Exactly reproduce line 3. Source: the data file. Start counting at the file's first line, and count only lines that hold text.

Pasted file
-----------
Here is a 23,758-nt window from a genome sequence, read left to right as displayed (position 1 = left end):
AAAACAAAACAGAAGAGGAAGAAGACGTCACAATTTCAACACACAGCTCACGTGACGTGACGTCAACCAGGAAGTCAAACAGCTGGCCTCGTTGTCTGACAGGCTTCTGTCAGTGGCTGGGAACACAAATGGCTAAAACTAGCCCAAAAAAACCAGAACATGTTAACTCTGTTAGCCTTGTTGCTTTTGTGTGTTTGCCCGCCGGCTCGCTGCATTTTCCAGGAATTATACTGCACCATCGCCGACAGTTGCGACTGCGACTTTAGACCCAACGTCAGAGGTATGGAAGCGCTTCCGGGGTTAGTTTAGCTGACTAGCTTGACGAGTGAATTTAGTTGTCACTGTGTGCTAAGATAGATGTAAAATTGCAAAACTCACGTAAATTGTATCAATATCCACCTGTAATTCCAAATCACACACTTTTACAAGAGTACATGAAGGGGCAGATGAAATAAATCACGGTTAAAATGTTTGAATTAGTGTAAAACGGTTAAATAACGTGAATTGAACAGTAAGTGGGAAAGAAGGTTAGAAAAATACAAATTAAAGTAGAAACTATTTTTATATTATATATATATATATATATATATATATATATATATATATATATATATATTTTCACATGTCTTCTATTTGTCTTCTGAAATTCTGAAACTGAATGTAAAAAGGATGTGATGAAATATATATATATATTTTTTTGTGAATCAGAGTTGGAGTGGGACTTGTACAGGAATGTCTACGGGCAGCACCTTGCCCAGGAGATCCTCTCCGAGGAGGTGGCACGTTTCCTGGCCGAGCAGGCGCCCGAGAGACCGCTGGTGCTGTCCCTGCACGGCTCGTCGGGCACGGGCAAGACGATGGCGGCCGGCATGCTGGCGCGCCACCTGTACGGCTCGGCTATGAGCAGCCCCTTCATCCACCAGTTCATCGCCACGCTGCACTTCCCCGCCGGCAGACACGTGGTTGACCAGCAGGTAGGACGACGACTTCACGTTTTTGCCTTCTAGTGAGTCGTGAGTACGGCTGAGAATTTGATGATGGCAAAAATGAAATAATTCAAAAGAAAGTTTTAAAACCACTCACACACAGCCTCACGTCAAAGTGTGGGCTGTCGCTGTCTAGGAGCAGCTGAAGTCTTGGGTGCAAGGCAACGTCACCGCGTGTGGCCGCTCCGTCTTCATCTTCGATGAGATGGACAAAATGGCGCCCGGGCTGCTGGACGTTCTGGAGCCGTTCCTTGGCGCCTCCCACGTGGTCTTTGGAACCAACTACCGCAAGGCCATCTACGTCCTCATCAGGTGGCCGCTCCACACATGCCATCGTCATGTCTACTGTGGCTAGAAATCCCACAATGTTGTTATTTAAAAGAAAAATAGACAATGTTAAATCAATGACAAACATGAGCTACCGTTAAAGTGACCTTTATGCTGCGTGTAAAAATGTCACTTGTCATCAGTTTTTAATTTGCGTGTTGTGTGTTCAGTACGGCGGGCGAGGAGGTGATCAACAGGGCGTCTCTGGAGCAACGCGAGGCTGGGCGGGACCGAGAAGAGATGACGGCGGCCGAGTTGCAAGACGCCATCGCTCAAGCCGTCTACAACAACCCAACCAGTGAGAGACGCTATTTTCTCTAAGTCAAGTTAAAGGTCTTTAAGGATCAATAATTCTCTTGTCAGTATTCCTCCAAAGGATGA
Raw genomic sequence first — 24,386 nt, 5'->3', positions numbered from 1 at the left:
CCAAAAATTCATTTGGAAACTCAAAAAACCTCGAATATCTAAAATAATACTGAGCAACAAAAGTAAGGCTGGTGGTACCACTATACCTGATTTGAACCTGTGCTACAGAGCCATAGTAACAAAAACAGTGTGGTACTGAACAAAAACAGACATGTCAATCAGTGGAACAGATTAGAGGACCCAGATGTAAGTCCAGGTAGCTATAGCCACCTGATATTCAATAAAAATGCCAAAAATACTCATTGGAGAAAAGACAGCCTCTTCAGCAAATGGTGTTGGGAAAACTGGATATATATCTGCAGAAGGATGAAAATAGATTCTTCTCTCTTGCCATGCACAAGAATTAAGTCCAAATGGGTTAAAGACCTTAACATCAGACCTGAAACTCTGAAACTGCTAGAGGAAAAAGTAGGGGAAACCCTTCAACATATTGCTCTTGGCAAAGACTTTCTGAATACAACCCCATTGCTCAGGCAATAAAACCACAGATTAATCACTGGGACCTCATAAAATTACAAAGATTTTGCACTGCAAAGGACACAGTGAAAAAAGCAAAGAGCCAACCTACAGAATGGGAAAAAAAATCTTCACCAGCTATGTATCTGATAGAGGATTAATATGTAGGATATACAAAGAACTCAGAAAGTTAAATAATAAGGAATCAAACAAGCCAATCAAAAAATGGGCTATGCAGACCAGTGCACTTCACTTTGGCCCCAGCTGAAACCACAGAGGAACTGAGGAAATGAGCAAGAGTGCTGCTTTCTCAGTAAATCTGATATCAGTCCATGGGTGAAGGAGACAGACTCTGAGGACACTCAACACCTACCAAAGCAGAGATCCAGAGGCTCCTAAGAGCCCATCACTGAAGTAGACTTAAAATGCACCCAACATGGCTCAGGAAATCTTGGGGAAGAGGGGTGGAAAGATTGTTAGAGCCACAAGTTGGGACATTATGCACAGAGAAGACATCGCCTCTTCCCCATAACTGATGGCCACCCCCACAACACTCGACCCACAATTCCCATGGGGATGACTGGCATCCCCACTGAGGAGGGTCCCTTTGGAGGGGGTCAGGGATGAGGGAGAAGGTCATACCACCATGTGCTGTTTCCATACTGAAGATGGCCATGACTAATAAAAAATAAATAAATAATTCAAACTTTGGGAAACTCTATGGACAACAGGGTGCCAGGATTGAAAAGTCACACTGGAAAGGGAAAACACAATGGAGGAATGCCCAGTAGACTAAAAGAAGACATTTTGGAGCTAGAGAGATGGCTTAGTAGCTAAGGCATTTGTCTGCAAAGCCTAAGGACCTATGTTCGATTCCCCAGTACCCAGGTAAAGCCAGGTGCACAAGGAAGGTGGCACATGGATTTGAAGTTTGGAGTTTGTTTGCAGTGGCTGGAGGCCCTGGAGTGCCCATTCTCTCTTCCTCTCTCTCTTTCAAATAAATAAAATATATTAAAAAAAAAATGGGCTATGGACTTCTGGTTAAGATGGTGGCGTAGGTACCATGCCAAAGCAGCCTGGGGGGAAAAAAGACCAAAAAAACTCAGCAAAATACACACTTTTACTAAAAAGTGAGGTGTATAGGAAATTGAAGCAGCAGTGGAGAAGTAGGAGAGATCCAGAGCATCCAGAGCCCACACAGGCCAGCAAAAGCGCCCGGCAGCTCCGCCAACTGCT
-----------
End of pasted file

Raw genomic sequence first — 24,386 nt, 5'->3', positions numbered from 1 at the left: